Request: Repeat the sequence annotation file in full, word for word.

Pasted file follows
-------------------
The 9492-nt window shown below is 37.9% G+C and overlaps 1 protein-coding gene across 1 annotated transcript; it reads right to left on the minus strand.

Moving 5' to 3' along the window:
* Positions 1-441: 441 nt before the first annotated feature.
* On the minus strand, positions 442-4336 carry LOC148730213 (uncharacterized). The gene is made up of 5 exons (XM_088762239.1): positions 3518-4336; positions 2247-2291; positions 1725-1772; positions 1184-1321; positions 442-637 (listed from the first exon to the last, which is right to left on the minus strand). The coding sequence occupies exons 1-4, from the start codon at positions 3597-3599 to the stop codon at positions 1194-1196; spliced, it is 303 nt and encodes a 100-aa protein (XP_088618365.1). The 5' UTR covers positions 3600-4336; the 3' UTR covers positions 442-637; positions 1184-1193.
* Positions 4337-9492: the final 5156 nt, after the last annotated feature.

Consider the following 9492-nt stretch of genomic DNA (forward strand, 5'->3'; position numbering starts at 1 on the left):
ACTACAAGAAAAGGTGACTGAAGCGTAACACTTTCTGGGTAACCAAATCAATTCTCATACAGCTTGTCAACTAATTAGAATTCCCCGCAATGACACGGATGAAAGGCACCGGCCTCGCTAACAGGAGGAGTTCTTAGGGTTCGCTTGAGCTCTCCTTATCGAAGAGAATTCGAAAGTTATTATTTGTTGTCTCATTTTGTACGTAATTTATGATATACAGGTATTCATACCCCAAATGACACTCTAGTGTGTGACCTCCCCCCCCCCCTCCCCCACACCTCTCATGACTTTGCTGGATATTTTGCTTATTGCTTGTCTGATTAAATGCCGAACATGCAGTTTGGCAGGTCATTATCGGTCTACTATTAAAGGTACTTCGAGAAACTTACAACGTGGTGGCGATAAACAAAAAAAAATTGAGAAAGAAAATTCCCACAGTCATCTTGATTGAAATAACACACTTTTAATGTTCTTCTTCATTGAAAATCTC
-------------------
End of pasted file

The 9492-nt window shown below is 37.9% G+C and overlaps 1 protein-coding gene across 1 annotated transcript; it reads right to left on the minus strand.

Moving 5' to 3' along the window:
* Positions 1-441: 441 nt before the first annotated feature.
* On the minus strand, positions 442-4336 carry LOC148730213 (uncharacterized). The gene is made up of 5 exons (XM_088762239.1): positions 3518-4336; positions 2247-2291; positions 1725-1772; positions 1184-1321; positions 442-637 (listed from the first exon to the last, which is right to left on the minus strand). The coding sequence occupies exons 1-4, from the start codon at positions 3597-3599 to the stop codon at positions 1194-1196; spliced, it is 303 nt and encodes a 100-aa protein (XP_088618365.1). The 5' UTR covers positions 3600-4336; the 3' UTR covers positions 442-637; positions 1184-1193.
* Positions 4337-9492: the final 5156 nt, after the last annotated feature.

Consider the following 9492-nt stretch of genomic DNA (forward strand, 5'->3'; position numbering starts at 1 on the left):
ACTACAAGAAAAGGTGACTGAAGCGTAACACTTTCTGGGTAACCAAATCAATTCTCATACAGCTTGTCAACTAATTAGAATTCCCCGCAATGACACGGATGAAAGGCACCGGCCTCGCTAACAGGAGGAGTTCTTAGGGTTCGCTTGAGCTCTCCTTATCGAAGAGAATTCGAAAGTTATTATTTGTTGTCTCATTTTGTACGTAATTTATGATATACAGGTATTCATACCCCAAATGACACTCTAGTGTGTGACCTCCCCCCCCCCCTCCCCCACACCTCTCATGACTTTGCTGGATATTTTGCTTATTGCTTGTCTGATTAAATGCCGAACATGCAGTTTGGCAGGTCATTATCGGTCTACTATTAAAGGTACTTCGAGAAACTTACAACGTGGTGGCGATAAACAAAAAAAAATTGAGAAAGAAAATTCCCACAGTCATCTTGATTGAAATAACACACTTTTAATGTTCTTCTTCATTGAAAATCTC